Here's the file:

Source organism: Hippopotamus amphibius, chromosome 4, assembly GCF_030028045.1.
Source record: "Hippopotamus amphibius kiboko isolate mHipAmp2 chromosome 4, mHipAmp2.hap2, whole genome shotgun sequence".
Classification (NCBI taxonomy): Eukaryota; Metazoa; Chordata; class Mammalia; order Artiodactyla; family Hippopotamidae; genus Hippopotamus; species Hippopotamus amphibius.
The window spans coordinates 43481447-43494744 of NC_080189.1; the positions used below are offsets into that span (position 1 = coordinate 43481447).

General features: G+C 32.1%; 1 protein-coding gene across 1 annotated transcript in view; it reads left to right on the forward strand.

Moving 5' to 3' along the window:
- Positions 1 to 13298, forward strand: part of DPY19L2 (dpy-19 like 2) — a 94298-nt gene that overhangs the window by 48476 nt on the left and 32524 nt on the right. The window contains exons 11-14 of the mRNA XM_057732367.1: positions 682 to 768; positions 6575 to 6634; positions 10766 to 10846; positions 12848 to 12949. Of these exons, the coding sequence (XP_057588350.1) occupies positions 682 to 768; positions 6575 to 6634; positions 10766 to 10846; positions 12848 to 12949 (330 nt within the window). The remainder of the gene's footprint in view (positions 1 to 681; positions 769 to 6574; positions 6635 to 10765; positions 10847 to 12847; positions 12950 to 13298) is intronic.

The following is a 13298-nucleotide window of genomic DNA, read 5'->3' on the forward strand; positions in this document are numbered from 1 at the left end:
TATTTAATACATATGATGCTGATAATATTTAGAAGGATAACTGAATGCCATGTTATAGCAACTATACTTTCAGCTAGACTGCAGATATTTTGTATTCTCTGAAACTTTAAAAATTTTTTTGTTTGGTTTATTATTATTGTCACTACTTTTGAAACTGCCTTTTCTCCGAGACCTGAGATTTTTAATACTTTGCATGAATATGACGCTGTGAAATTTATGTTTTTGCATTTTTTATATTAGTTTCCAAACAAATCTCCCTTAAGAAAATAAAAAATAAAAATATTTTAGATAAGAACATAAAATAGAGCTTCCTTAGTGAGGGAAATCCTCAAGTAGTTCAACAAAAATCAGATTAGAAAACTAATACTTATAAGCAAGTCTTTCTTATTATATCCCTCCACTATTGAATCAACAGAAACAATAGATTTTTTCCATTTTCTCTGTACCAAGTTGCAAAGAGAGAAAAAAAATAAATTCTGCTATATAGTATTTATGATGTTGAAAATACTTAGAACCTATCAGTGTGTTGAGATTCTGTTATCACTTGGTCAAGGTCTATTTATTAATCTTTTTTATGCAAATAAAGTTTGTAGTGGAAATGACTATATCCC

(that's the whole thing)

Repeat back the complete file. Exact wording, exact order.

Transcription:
Source organism: Hippopotamus amphibius, chromosome 4, assembly GCF_030028045.1.
Source record: "Hippopotamus amphibius kiboko isolate mHipAmp2 chromosome 4, mHipAmp2.hap2, whole genome shotgun sequence".
Classification (NCBI taxonomy): Eukaryota; Metazoa; Chordata; class Mammalia; order Artiodactyla; family Hippopotamidae; genus Hippopotamus; species Hippopotamus amphibius.
The window spans coordinates 43481447-43494744 of NC_080189.1; the positions used below are offsets into that span (position 1 = coordinate 43481447).

General features: G+C 32.1%; 1 protein-coding gene across 1 annotated transcript in view; it reads left to right on the forward strand.

Moving 5' to 3' along the window:
- Positions 1 to 13298, forward strand: part of DPY19L2 (dpy-19 like 2) — a 94298-nt gene that overhangs the window by 48476 nt on the left and 32524 nt on the right. The window contains exons 11-14 of the mRNA XM_057732367.1: positions 682 to 768; positions 6575 to 6634; positions 10766 to 10846; positions 12848 to 12949. Of these exons, the coding sequence (XP_057588350.1) occupies positions 682 to 768; positions 6575 to 6634; positions 10766 to 10846; positions 12848 to 12949 (330 nt within the window). The remainder of the gene's footprint in view (positions 1 to 681; positions 769 to 6574; positions 6635 to 10765; positions 10847 to 12847; positions 12950 to 13298) is intronic.

The following is a 13298-nucleotide window of genomic DNA, read 5'->3' on the forward strand; positions in this document are numbered from 1 at the left end:
TATTTAATACATATGATGCTGATAATATTTAGAAGGATAACTGAATGCCATGTTATAGCAACTATACTTTCAGCTAGACTGCAGATATTTTGTATTCTCTGAAACTTTAAAAATTTTTTTGTTTGGTTTATTATTATTGTCACTACTTTTGAAACTGCCTTTTCTCCGAGACCTGAGATTTTTAATACTTTGCATGAATATGACGCTGTGAAATTTATGTTTTTGCATTTTTTATATTAGTTTCCAAACAAATCTCCCTTAAGAAAATAAAAAATAAAAATATTTTAGATAAGAACATAAAATAGAGCTTCCTTAGTGAGGGAAATCCTCAAGTAGTTCAACAAAAATCAGATTAGAAAACTAATACTTATAAGCAAGTCTTTCTTATTATATCCCTCCACTATTGAATCAACAGAAACAATAGATTTTTTCCATTTTCTCTGTACCAAGTTGCAAAGAGAGAAAAAAAATAAATTCTGCTATATAGTATTTATGATGTTGAAAATACTTAGAACCTATCAGTGTGTTGAGATTCTGTTATCACTTGGTCAAGGTCTATTTATTAATCTTTTTTATGCAAATAAAGTTTGTAGTGGAAATGACTATATCCC